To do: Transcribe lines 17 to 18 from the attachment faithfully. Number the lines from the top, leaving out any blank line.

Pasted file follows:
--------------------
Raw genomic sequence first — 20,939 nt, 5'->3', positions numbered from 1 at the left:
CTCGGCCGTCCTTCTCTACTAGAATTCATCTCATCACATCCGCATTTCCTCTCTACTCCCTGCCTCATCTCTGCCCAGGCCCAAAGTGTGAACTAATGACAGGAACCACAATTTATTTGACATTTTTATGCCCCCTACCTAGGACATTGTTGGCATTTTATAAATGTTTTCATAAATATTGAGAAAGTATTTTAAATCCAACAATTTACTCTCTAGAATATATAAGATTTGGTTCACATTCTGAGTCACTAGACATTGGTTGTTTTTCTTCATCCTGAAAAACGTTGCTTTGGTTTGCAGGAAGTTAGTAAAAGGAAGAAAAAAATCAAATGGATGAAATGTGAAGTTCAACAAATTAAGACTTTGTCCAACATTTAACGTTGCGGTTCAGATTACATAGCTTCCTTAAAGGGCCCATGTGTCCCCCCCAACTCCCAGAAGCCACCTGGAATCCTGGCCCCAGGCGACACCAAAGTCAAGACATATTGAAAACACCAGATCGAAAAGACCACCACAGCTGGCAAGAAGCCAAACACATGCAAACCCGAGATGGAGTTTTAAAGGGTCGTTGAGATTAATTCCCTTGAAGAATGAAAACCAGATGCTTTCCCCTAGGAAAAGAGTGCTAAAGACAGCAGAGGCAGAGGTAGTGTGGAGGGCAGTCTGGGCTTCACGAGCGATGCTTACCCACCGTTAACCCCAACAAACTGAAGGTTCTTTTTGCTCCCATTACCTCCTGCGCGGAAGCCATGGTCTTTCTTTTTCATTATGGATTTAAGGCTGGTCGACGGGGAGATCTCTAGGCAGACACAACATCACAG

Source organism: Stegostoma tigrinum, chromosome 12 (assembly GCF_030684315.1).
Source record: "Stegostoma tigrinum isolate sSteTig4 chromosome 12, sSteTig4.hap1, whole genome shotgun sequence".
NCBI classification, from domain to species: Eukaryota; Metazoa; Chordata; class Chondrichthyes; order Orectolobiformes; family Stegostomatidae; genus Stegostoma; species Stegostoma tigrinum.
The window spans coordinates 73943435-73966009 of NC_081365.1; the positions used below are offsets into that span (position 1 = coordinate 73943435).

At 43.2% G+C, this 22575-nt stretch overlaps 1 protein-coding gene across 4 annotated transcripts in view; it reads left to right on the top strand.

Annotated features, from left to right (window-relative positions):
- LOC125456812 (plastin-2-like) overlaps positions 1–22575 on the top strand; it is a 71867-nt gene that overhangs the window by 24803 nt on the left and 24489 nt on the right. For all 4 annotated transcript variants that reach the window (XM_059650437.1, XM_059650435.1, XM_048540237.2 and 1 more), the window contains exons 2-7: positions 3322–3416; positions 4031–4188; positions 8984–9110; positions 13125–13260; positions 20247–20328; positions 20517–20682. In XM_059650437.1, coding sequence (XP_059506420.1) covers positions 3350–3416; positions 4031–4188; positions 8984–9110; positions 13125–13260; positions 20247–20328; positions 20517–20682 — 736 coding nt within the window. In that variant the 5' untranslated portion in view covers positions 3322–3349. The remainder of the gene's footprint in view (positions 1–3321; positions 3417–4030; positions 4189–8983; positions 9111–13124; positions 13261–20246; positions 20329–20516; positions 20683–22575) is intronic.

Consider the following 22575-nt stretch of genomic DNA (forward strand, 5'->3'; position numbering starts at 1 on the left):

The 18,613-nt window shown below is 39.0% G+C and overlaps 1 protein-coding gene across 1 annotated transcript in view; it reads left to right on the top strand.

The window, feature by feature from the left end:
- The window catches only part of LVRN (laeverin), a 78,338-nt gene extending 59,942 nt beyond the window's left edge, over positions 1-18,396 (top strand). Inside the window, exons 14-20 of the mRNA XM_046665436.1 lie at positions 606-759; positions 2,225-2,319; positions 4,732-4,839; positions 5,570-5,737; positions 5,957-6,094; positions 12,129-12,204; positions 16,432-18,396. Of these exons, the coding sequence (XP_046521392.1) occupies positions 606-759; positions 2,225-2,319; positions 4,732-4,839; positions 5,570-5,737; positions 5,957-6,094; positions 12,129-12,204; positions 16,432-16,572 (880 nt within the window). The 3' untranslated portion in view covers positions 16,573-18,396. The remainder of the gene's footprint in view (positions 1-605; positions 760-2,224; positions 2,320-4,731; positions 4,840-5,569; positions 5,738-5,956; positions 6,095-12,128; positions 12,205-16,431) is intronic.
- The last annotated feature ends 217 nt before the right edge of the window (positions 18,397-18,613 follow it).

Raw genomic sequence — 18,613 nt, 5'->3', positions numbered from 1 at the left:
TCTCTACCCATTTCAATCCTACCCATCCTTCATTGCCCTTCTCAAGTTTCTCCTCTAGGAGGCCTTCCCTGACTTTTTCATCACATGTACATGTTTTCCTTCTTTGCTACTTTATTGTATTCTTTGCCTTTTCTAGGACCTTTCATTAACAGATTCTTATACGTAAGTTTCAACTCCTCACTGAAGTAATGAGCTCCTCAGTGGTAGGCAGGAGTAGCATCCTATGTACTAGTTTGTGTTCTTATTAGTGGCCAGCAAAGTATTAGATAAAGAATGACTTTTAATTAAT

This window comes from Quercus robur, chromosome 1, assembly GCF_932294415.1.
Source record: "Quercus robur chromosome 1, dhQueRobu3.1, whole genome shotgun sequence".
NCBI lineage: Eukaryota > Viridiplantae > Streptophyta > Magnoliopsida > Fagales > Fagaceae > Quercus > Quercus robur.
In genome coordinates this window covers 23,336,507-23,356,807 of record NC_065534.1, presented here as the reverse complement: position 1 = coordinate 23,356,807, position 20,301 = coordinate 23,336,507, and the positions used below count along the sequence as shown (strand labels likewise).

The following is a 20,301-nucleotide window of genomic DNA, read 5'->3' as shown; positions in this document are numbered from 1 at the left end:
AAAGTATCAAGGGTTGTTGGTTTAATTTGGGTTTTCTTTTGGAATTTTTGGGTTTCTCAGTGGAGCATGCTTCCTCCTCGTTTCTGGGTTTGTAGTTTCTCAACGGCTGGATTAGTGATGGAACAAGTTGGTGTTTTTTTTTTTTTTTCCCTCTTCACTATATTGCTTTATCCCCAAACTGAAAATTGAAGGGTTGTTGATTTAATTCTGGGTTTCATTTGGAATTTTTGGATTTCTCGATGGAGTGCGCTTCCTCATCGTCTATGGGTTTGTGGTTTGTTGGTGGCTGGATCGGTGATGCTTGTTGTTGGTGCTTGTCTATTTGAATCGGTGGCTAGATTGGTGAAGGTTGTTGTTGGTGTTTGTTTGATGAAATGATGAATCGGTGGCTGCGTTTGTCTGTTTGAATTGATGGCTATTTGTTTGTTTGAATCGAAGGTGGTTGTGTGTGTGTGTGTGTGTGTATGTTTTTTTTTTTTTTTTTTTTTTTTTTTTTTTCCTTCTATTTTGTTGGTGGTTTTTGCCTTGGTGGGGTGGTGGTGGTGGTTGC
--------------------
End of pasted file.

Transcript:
This window comes from Quercus robur, chromosome 1, assembly GCF_932294415.1.
Source record: "Quercus robur chromosome 1, dhQueRobu3.1, whole genome shotgun sequence".